On-site testing for drugs to start
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By Treena Shapiro
Advertiser Government Writer
By Treena Shapiro
Employers will be able to use an on-site oral screening kit to test their employees for drug use, under a new state law that goes into effect July 1.
The oral fluid drug screens, which are cheaper, faster and more convenient than urinalysis, were pushed for by the construction industry, which has been drug-testing its employees since the mid-1980s.
Although the law goes into effect in a couple of weeks, collective bargaining agreements will have to be amended before companies can start using these non-FDA-approved tests.
However, since the bill was backed by unions, management and the state, it is not expected to take long to adjust the contracts. The law applies to all employees whose contracts allow drug testing, such as those in the construction industry.
Kyle Chock, executive director of the Pacific Resource Partnership, an alliance between contractors and the Carpenters Union Local 745, said the construction industry pushed for the saliva swab tests as a way to decrease costs and save time while keeping job sites safe.
"Construction is a dangerous job to begin with, and we don't want to make it more dangerous by having people who are on drugs or alcohol," he said.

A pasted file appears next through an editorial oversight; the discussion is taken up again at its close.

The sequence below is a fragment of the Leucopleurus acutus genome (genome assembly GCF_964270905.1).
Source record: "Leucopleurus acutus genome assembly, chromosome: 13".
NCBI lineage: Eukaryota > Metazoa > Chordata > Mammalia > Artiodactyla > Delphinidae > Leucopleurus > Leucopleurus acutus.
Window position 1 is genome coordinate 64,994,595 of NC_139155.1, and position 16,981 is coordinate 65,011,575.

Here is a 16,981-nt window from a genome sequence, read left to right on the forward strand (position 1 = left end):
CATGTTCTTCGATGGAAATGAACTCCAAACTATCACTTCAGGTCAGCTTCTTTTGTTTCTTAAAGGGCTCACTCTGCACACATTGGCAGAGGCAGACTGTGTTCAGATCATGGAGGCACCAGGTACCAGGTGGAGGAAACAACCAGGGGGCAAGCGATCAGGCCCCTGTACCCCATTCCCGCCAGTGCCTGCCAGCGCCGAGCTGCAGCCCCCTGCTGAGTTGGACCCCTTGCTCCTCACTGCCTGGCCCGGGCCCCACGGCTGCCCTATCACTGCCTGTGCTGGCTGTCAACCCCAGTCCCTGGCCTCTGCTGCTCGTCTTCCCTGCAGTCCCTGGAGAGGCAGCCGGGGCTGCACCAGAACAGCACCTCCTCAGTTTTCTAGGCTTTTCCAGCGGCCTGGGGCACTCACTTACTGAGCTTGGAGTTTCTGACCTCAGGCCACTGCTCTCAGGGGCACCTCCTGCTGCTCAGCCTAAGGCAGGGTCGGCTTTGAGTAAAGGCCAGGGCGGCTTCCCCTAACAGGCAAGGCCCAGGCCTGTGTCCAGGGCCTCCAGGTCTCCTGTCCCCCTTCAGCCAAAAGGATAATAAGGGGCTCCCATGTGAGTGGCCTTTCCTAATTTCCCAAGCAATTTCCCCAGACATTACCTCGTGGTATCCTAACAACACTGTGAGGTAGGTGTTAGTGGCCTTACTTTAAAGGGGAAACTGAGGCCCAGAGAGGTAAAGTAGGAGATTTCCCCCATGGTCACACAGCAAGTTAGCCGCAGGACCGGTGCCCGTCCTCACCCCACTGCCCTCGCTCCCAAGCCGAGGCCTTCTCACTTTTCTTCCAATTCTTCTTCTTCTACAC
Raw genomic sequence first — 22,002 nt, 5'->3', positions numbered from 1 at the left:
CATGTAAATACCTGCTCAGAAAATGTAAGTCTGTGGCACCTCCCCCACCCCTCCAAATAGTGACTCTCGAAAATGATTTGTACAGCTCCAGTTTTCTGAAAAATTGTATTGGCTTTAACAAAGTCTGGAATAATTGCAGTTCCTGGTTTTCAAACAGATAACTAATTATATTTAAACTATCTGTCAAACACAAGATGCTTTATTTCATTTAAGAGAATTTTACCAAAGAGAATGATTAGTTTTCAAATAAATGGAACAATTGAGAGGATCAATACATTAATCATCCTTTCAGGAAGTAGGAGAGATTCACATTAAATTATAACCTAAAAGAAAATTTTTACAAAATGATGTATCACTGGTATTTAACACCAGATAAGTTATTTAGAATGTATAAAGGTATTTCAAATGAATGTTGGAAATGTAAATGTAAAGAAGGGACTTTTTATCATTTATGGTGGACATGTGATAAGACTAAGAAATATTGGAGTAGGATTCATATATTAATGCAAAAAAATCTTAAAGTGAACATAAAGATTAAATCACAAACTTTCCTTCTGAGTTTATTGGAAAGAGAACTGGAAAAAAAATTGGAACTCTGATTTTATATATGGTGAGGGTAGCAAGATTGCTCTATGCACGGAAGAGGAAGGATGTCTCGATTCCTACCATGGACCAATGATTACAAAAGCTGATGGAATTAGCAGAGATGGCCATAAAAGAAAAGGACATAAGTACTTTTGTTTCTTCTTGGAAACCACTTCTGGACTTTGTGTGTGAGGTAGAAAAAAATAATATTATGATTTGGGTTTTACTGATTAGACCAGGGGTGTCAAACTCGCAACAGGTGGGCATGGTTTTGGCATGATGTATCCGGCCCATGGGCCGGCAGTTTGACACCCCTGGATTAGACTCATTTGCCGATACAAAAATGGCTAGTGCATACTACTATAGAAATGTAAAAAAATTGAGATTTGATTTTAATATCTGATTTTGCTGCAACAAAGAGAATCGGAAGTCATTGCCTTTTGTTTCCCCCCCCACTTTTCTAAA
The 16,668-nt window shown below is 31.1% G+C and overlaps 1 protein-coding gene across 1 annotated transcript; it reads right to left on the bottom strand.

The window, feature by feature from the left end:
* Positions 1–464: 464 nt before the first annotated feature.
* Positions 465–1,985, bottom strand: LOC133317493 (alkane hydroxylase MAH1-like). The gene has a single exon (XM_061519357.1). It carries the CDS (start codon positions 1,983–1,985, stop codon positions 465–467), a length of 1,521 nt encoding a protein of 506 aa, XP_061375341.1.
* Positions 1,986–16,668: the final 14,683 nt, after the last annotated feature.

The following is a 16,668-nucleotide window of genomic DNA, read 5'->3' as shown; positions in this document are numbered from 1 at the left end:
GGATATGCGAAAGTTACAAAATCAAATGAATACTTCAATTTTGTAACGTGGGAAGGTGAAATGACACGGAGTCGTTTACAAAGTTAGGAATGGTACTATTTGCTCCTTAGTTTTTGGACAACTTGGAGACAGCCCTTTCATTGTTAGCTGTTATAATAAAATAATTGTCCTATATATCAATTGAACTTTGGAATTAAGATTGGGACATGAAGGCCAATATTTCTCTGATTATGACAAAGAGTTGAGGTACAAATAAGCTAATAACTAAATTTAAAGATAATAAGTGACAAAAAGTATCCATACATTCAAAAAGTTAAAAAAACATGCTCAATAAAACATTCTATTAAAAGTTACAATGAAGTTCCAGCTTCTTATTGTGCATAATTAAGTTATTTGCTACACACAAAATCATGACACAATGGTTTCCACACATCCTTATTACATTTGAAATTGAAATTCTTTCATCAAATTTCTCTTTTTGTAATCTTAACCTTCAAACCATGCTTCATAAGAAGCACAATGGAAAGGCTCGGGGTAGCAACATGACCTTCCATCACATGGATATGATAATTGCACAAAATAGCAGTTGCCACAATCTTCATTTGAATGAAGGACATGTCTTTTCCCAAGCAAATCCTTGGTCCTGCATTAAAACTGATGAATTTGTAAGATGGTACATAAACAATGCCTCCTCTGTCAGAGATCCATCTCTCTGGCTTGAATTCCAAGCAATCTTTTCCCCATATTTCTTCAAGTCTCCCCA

The cost savings are significant: $15 for a swab test versus $50 to $60 for a urine test, Chock said.
Contractors generally are working to meet a schedule, so random and periodic urine tests are rare within the industry because it requires employees to leave the job site.
This new law allows for the tests to be done on-site in a trailer or office.
The Hawai'i Carpenters Union was the first in the industry to start drug-testing employees. Two decades ago, about 30 percent of drug tests came back positive.
These days, it's about 3 to 5 percent, and most of those are from people who have been hired pending the results of their drug test, said Ron Taketa, financial secretary and business representative for the Hawai'i Carpenters Union.
Those already on the job tend to know, "You cannot use drugs and stay within the unionized industry any more," Taketa said. "We've gone a long way of working with our contractors to clean up our industry."
In a saliva test, a cotton swab is rubbed inside the mouth, and results can be available five minutes later.
By comparison, a urinalysis requires the employee to go to a clinical lab, and results could take four hours or more.
Taketa said the new tests will have to be worked into collective bargaining agreements to make sure that no one is penalized for a false-positive saliva screen, meaning that no action will be taken unless a urinalysis confirms the results.
The state Department of Health had some reservations about the new tests, but Lt. Gov. James "Duke" Aiona noted that the results wouldn't be used to demonstrate civil or criminal liability.
"This is something that I think is going to be a great asset for employers, especially in the construction industry where public safety is a huge factor," said Aiona, who signed the measure into law last week while Gov. Linda Lingle was in Indonesia.
Reach Treena Shapiro at firstname.lastname@example.org.